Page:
The star-studded $80 million remake of a spine-tingling classic hasn’t gotten any more popular over time

the-haunting
via DreamWorks

If you were to hand the director of back-to-back box office smash hits a substantial budget and a star-studded cast to remake an iconic property utilizing cavernous practical sets and cutting-edge CGI, you’d expect the end result to be at least half decent. And yet, 1999’s The Haunting was an interminable bore.

Jan de Bont first shot to mainstream attention with his first two features, which was no surprise when Speed and Twister were two of the decade’s most defining blockbusters. Sure, he followed it up with the abominable Cruise Control, but the optimists remained convinced it was more of a blip than a full-blown fall from grace.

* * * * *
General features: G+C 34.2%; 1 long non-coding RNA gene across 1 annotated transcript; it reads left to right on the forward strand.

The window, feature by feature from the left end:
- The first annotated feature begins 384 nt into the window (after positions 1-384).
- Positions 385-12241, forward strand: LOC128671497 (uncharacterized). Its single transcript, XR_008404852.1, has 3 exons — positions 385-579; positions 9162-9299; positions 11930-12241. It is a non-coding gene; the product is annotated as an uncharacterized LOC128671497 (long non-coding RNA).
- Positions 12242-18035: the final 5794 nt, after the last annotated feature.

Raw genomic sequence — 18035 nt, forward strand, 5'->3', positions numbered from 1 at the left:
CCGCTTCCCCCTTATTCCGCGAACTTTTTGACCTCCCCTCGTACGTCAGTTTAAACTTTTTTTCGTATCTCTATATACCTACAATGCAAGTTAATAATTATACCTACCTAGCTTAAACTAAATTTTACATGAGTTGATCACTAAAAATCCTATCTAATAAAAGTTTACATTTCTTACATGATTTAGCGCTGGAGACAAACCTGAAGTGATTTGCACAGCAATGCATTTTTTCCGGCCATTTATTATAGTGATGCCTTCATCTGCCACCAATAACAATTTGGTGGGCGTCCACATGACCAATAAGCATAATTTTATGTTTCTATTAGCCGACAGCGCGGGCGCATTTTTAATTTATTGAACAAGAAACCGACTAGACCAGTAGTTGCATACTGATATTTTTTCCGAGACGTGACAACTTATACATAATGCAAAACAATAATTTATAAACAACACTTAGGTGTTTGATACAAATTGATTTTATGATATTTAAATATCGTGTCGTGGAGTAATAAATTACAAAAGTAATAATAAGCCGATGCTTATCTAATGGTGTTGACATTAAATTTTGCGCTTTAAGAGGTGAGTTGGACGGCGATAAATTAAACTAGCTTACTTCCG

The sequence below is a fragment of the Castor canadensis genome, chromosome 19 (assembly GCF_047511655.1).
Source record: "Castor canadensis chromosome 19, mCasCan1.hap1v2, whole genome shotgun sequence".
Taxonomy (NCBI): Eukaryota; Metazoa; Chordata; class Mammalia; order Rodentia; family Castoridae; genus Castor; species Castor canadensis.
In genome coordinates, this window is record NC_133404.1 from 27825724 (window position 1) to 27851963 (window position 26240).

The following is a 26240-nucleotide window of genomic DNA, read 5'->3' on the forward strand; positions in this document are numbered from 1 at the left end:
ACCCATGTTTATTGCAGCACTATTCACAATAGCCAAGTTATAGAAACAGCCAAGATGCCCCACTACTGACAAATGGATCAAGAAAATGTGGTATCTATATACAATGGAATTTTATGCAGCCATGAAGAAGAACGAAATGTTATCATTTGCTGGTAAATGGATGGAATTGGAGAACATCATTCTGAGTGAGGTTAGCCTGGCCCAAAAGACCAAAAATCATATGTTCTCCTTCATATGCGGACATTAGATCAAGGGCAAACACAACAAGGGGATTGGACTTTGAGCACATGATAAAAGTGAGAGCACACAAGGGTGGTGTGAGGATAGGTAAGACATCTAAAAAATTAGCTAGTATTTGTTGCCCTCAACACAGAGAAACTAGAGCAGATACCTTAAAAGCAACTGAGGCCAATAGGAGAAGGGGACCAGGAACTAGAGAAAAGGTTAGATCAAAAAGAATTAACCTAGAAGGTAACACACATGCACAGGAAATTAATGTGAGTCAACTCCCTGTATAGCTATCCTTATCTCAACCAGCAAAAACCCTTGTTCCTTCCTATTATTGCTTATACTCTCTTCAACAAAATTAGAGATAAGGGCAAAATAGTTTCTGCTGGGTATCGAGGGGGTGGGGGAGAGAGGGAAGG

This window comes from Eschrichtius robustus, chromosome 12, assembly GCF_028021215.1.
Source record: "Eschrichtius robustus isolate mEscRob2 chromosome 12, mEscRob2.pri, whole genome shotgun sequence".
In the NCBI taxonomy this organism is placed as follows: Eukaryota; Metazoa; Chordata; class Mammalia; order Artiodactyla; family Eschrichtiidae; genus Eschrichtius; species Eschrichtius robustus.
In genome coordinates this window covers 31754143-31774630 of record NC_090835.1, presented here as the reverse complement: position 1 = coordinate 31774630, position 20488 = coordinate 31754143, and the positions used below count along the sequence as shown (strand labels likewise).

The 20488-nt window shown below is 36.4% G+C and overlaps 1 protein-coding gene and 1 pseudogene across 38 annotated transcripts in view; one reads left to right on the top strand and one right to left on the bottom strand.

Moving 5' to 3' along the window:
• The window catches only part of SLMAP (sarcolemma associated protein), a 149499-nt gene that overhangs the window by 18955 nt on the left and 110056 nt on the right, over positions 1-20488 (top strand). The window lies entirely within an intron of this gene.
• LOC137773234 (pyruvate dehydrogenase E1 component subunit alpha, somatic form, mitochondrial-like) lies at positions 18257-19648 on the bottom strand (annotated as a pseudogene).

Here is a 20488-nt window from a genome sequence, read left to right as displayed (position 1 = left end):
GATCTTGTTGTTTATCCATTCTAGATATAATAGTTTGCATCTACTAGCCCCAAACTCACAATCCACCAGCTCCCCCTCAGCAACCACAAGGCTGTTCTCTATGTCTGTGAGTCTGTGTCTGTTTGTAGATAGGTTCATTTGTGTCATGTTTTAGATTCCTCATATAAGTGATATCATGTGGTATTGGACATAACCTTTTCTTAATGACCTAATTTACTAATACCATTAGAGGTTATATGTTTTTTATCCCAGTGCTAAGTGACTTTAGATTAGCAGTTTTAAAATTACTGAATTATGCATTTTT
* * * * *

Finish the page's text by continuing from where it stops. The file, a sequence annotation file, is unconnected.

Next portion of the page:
the-haunting
via DreamWorks

The Haunting proved the doubters were correct, though, with the $80 million supernatural chiller currently rocking a dismal 17 percent Rotten Tomatoes score with over 100 reviews in the bag. Even the target audience was less than impressed, but a 28 percent audience rating from upwards of 100,000 votes is pretty much on the money.

Even the combined might of Liam Neeson, Catherine Zeta-Jones, Owen Wilson, Lili Taylor, Bruce Dern, and a cavalcade of digital creations couldn’t elevate the updated spin on the 1939 classic above tedium, and it wins extra ignominy for the nonsensical tagline of “Some Houses Are Born Bad” being slapped all over the marketing.

To that end, a Reddit threat blasting the torrid slab of cinematic garbage has been widely applauded for its accuracy. It might be a guilty pleasure for some, but even The Haunting‘s defenders are struggling to call it a worthwhile motion picture that can be enjoyed unironically.